Many of the remaining Brighton Beach bungalows are now for sale. Some have been abandoned, sealed with flimsy plywood or left open to the elements. Neighbors report that drug dealers have taken over empty homes, while signs of arson are common. This problem dates back to at least 2007, when the NY Times reported on a wave of arson terrorizing the community. "At least 13 fires have been reported in eight vacant buildings... Brighton Beach has an unusually high number of vacant buildings, as a consequence of its changing real estate fortunes... The vacant houses still standing are prime targets for vandals and squatters."

Burned Bungalow


Charred Interior


Fire-Scarred Kitchen

New York City's rezoning plan for Brighton Beach was formally withdrawn in June of 2009. There is currently no protection in place to ensure that overdevelopment does not return to the area. These photos document what the NY Daily News has called "the last days of the bungalow."

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For more photo essays from New York City's endangered bungalow communities, please visit New Dorp Bungalows (2010), Hammels Wye (2010), The North Edgemere Shore (2010) and Far Rockaway: Abandoned Bungalows (2009).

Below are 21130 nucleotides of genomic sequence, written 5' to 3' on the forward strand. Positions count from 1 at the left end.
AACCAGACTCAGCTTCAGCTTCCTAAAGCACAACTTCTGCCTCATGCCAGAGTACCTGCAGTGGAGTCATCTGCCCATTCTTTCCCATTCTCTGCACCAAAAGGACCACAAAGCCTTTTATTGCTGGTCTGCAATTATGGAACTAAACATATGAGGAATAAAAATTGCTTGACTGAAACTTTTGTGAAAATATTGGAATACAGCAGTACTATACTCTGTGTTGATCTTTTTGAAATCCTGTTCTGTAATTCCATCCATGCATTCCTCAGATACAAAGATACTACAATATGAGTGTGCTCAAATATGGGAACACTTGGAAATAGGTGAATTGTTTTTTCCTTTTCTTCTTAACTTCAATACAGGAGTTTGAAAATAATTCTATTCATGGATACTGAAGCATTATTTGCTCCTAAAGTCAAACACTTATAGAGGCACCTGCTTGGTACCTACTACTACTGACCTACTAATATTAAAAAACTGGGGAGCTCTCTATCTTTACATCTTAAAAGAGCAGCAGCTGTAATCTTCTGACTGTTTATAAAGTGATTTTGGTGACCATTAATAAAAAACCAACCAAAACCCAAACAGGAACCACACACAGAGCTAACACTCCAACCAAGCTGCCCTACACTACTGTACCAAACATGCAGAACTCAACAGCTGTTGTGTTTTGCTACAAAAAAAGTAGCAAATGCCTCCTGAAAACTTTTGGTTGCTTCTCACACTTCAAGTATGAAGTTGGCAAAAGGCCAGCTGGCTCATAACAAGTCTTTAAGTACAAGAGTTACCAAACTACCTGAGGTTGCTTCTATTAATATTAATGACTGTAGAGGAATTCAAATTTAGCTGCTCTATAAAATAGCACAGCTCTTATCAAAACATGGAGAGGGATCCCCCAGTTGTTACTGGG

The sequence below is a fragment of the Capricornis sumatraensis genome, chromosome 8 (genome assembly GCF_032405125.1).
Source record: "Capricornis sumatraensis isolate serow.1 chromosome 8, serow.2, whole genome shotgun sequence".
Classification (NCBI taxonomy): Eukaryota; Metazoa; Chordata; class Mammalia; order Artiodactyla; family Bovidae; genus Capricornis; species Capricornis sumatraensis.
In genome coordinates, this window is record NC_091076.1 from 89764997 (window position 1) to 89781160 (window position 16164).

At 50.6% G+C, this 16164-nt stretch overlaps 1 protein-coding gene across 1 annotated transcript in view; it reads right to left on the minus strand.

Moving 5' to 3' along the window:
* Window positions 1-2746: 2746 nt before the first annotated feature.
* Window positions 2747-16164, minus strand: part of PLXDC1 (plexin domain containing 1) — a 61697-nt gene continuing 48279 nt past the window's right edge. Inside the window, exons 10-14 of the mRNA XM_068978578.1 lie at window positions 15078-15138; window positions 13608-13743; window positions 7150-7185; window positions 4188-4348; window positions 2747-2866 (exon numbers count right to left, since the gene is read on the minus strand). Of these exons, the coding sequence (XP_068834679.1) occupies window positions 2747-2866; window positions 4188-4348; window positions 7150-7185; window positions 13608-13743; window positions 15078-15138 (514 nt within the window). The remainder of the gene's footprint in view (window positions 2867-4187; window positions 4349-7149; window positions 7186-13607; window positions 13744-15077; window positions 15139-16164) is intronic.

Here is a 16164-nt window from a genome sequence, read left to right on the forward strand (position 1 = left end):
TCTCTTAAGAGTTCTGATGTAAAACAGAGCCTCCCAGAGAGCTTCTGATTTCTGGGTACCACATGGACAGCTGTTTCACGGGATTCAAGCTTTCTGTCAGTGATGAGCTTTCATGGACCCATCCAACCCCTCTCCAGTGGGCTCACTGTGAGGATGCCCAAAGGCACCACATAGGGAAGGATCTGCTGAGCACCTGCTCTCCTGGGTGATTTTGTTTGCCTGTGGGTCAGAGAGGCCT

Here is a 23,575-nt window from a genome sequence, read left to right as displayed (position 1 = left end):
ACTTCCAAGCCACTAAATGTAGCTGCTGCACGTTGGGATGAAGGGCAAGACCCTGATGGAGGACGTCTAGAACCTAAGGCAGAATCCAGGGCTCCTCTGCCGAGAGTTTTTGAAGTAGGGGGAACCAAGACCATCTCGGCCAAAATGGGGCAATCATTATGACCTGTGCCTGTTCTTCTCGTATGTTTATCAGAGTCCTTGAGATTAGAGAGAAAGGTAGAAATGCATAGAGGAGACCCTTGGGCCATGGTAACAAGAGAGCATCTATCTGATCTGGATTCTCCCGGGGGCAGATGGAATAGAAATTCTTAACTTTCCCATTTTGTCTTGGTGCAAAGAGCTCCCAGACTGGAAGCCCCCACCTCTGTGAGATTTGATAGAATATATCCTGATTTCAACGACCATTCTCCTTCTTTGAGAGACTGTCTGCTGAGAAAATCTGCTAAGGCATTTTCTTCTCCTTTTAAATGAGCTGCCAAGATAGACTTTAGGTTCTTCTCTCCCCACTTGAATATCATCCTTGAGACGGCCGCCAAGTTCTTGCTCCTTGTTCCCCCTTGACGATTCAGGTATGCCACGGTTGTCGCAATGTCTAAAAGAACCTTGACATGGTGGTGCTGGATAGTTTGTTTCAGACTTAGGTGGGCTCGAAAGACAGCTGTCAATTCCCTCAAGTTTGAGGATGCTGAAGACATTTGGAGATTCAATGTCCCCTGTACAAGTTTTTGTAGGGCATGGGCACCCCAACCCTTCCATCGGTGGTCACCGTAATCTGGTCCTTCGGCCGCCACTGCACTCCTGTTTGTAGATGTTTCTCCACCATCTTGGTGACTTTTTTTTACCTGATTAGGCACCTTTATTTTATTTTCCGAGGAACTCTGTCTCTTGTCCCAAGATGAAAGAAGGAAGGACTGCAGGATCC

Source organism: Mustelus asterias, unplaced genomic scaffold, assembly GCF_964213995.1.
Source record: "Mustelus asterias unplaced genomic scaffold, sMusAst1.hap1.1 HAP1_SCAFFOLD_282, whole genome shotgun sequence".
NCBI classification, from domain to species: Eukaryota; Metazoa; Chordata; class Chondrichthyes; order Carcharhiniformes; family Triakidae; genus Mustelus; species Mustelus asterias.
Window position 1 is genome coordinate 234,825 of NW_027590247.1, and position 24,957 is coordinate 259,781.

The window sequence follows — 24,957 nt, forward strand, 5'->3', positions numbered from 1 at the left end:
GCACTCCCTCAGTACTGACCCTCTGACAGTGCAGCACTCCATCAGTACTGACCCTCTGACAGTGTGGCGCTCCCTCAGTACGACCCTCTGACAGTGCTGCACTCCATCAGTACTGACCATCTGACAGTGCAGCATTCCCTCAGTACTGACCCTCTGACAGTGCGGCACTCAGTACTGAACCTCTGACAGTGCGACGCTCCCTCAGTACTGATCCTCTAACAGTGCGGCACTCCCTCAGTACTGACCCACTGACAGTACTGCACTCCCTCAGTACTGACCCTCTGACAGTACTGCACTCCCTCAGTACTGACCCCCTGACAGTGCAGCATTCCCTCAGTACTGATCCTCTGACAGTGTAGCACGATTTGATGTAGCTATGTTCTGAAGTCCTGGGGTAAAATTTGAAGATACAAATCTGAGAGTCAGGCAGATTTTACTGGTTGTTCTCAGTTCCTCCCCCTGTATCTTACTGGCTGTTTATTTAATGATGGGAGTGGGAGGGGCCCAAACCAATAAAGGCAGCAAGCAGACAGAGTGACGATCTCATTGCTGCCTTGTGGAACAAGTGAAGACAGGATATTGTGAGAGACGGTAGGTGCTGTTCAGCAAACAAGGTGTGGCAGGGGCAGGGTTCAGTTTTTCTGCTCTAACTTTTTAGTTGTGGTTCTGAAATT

Pedestrian Footpath



Guard Dog



Abandoned Construction Site



Bungalow Foundation



2943: Abandoned with Mattress



Abandoned Bungalow Bathroom



Chandelier and Ruins



Abandoned Bungalow Kitchen



32: Frozen Bungalow



Brick and Plywood



31: Ivy and Fence

18 comments:

  1. Where are these bungalows?

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  2. Nathan,

    I wasn't aware of the Brighton Beach bungalows at all. I lived out at Far Rockaway a couple of years ago, in a bungalow right behind a huge condo going up on the beach. I've since heard that construction stopped dead, and now sits empty. I haven't been back, but will have to go and check it out . . .the area was already pretty desolate, I wonder how it is now . . .

    In my corner of Bed-Stuy there must be at least a dozen condos that have gone up in the past couple of years. Some have been abandoned, half-finished, with almost nothing to keep intruders out. I wonder how long it will be before these too are inhabited by squatters, vandals, etc . . .

    T.

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  3. The 7th picture is awesome. It looks like the tree is growing out of the house, and takes some inspection to see the perspective.